The current indications for ER do not include EGC of mixed histology. As mentioned above, the Japanese classification categorizes EGCs into only gastric cancers of differentiated or undifferentiated-type histology. However, many studies have found that EGCs of mixed histologies exhibit more aggressive clinicopathological behaviors than do EGCs of non-mixed histologies[18,24-26]. We also found that SRC mixed histology, defined as an adenocarcinoma with a minor component less than 50% of the SRC, is associated with more LNM than are EGCs of other histologies. We therefore explored the clinicopathological behaviors of EGCs of mixed histology to determine whether new ER criteria are required (manuscript submitted). We measured LNM rates by all recognized types of mixed histology as follows: (1) the mixed type as non-homogenous mixtures of the Lauren classification; (2) the mixed type of the Lauren classification divided into the differentiated dominant and the undifferentiated dominant mixed types; and (3) SRC mixed histology identified in our previous study. As found previously, the LNM rates were higher in patients with EGC with all types of mixed histology than in those with pure types of EGC. When analyzing within the current ER criteria, however, LNM was not observed. Thus, this need for new criteria when ER is contemplated for patients with EGCs of mixed histologies has not been identified until now. Further studies are required. Two prior works reported different outcomes after ER of EGCs of mixed histology[27,28]. One found a lower CR rate and more local recurrence after ER of EGCs of mixed than pure histology. However, the other study reported favorable long-term outcomes (including the absence of LNM and extragastric recurrence) during follow-up after ER of EGCs of mixed histology that met the curative ER criteria.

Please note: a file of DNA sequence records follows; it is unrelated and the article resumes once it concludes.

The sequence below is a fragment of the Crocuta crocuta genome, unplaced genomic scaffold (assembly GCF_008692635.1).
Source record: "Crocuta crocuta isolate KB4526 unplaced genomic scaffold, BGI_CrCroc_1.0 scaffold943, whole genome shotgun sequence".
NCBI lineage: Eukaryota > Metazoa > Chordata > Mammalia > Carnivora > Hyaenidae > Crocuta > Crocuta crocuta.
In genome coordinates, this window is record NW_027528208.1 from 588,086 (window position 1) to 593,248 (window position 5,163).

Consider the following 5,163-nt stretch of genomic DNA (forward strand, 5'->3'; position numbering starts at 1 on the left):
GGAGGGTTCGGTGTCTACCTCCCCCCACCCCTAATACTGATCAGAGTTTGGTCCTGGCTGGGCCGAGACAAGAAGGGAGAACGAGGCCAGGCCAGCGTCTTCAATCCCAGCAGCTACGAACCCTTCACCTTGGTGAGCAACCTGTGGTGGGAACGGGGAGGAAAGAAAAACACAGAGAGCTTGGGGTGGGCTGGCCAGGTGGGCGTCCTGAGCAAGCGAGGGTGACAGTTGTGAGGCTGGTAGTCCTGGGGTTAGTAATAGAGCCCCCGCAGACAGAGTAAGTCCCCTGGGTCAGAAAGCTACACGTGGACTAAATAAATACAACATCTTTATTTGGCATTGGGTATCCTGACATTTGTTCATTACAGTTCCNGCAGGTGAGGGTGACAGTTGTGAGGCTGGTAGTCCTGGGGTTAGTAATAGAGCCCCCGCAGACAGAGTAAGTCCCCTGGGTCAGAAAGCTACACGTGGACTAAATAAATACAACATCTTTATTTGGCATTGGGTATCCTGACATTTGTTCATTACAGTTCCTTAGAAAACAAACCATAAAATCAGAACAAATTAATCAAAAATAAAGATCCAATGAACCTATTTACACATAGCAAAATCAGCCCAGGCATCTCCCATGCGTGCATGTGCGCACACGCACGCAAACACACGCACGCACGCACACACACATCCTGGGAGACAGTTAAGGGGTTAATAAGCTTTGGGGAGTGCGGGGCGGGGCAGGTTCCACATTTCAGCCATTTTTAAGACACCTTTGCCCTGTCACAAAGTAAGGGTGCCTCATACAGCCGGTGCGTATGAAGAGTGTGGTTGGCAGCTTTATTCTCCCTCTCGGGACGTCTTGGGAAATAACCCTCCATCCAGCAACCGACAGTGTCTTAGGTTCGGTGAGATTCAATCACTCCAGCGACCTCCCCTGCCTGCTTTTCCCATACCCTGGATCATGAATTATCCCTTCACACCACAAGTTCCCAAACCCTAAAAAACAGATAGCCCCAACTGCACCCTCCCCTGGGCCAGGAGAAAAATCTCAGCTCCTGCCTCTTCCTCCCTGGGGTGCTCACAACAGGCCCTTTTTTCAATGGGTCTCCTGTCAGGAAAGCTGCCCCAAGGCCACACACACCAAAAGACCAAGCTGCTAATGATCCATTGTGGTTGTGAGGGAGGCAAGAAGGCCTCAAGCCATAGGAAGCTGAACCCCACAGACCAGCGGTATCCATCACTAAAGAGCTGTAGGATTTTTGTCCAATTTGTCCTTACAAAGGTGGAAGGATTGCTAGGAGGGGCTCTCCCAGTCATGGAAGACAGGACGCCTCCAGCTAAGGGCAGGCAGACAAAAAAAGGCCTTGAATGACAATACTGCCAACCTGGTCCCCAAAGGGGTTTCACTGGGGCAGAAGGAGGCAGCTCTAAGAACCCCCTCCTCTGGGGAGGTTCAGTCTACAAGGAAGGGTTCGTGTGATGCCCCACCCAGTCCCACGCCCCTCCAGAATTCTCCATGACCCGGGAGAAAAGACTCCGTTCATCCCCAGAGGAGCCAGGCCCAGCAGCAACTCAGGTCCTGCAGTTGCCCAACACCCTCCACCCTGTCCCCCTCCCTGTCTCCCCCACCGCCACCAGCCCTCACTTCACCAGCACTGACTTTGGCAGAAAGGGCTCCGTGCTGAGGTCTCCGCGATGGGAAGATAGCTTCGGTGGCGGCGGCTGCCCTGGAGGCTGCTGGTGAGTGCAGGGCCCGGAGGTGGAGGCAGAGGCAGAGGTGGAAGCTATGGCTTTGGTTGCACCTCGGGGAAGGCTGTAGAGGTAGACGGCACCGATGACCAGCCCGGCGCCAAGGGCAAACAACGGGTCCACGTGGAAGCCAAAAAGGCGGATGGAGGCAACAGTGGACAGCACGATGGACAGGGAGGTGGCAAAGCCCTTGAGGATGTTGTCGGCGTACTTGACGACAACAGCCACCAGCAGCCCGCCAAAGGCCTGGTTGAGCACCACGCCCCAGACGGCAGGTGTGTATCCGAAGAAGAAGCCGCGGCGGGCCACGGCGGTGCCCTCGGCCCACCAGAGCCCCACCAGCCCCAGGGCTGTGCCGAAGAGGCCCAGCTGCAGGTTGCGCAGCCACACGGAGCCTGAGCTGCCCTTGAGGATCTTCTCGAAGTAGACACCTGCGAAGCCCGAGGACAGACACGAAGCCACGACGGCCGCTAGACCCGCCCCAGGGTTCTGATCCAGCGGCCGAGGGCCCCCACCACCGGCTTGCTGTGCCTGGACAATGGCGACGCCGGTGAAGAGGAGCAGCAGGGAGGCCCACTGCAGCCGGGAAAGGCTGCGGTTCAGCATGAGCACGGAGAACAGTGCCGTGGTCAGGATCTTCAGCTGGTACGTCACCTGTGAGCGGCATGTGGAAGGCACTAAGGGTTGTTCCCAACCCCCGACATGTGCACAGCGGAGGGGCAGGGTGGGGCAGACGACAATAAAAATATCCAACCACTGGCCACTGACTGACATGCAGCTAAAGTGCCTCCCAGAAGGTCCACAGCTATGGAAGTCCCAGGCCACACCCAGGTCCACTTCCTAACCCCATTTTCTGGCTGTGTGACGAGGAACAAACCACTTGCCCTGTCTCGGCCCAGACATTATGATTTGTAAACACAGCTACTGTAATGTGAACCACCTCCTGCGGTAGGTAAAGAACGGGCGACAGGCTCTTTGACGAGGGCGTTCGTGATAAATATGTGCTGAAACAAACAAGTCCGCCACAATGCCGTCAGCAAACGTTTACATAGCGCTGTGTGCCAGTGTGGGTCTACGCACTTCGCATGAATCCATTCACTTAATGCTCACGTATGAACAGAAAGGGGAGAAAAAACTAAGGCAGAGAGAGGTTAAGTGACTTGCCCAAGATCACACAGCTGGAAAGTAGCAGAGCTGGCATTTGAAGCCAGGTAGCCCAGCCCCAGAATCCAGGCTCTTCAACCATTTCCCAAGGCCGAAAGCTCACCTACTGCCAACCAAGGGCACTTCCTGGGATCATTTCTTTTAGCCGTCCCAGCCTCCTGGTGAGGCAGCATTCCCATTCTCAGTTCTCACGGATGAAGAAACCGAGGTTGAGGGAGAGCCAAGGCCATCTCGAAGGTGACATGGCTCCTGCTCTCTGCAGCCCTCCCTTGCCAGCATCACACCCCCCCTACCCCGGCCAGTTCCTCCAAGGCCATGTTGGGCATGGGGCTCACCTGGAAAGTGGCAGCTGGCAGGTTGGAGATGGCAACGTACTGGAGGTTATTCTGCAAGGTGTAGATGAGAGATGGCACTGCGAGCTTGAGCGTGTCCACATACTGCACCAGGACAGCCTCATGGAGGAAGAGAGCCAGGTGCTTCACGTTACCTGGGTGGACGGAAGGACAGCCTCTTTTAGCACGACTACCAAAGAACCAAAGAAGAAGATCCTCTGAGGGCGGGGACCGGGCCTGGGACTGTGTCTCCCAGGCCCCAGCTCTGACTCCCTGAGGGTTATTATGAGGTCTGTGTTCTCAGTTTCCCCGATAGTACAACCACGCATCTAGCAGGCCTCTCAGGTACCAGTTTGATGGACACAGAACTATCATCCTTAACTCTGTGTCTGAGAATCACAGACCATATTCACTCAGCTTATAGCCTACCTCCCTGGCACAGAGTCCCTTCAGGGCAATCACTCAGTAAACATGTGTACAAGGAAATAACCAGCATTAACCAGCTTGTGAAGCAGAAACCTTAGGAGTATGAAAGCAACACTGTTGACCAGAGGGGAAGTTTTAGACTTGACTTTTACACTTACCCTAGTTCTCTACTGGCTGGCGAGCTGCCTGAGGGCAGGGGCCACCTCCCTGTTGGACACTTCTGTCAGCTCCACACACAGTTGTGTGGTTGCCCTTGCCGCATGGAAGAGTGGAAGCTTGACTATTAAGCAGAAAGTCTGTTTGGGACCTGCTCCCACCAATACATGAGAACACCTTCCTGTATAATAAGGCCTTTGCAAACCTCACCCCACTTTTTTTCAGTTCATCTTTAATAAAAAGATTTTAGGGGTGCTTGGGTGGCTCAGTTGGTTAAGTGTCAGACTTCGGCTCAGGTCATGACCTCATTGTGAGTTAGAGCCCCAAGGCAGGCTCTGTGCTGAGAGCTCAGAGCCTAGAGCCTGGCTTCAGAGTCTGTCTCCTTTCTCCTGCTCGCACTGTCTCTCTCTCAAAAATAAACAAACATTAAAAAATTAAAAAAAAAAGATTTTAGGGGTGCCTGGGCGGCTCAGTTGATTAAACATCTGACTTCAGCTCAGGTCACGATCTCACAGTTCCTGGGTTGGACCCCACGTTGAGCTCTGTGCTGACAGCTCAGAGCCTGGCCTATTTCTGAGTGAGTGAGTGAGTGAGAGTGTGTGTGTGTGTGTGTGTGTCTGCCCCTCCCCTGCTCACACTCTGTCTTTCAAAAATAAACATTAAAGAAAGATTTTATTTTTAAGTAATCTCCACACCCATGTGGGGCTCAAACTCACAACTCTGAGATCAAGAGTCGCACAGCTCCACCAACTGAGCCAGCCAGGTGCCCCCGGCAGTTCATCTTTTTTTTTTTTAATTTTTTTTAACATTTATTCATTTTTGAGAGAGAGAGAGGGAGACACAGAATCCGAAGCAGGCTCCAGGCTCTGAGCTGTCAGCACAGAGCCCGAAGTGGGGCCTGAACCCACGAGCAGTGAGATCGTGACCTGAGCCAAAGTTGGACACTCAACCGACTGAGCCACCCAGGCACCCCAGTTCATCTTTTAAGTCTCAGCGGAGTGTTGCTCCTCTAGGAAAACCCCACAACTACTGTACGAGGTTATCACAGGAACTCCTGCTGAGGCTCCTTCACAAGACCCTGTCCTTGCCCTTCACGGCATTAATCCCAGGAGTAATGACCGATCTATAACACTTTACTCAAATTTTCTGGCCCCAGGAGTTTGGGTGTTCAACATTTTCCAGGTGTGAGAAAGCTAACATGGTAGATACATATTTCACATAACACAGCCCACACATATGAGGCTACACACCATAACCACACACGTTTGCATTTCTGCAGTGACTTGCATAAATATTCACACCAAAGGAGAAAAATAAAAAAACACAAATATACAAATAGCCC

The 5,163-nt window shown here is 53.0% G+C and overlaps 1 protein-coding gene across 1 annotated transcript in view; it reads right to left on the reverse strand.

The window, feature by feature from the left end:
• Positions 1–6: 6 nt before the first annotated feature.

ER OF UNDIFFERENTIATED-TYPE EGCS